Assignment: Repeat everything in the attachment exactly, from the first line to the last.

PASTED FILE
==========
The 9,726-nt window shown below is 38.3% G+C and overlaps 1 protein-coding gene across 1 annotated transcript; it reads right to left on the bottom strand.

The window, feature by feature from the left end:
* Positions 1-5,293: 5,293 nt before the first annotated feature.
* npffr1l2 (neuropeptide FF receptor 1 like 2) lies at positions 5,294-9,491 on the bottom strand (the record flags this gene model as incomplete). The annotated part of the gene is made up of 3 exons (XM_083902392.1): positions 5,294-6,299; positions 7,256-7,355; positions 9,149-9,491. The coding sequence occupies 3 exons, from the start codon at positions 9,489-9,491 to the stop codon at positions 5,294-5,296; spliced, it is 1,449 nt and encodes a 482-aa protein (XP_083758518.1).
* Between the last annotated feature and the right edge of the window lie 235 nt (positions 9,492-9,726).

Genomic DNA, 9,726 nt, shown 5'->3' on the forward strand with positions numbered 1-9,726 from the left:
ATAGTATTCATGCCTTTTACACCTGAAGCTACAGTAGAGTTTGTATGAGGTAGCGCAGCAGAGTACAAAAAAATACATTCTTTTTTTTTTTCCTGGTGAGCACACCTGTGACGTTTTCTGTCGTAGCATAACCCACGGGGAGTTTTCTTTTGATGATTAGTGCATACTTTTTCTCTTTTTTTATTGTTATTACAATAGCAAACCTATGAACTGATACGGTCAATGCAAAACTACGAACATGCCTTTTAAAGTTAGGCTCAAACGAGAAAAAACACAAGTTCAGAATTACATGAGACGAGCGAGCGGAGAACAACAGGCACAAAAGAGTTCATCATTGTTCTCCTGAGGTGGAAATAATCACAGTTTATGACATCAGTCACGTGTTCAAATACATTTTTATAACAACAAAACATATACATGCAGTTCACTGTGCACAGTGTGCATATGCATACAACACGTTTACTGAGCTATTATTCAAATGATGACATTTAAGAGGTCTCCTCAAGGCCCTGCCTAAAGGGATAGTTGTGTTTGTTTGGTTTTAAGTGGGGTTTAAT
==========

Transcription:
The 9,726-nt window shown below is 38.3% G+C and overlaps 1 protein-coding gene across 1 annotated transcript; it reads right to left on the bottom strand.

The window, feature by feature from the left end:
* Positions 1-5,293: 5,293 nt before the first annotated feature.
* npffr1l2 (neuropeptide FF receptor 1 like 2) lies at positions 5,294-9,491 on the bottom strand (the record flags this gene model as incomplete). The annotated part of the gene is made up of 3 exons (XM_083902392.1): positions 5,294-6,299; positions 7,256-7,355; positions 9,149-9,491. The coding sequence occupies 3 exons, from the start codon at positions 9,489-9,491 to the stop codon at positions 5,294-5,296; spliced, it is 1,449 nt and encodes a 482-aa protein (XP_083758518.1).
* Between the last annotated feature and the right edge of the window lie 235 nt (positions 9,492-9,726).

Genomic DNA, 9,726 nt, shown 5'->3' on the forward strand with positions numbered 1-9,726 from the left:
ATAGTATTCATGCCTTTTACACCTGAAGCTACAGTAGAGTTTGTATGAGGTAGCGCAGCAGAGTACAAAAAAATACATTCTTTTTTTTTTTCCTGGTGAGCACACCTGTGACGTTTTCTGTCGTAGCATAACCCACGGGGAGTTTTCTTTTGATGATTAGTGCATACTTTTTCTCTTTTTTTATTGTTATTACAATAGCAAACCTATGAACTGATACGGTCAATGCAAAACTACGAACATGCCTTTTAAAGTTAGGCTCAAACGAGAAAAAACACAAGTTCAGAATTACATGAGACGAGCGAGCGGAGAACAACAGGCACAAAAGAGTTCATCATTGTTCTCCTGAGGTGGAAATAATCACAGTTTATGACATCAGTCACGTGTTCAAATACATTTTTATAACAACAAAACATATACATGCAGTTCACTGTGCACAGTGTGCATATGCATACAACACGTTTACTGAGCTATTATTCAAATGATGACATTTAAGAGGTCTCCTCAAGGCCCTGCCTAAAGGGATAGTTGTGTTTGTTTGGTTTTAAGTGGGGTTTAAT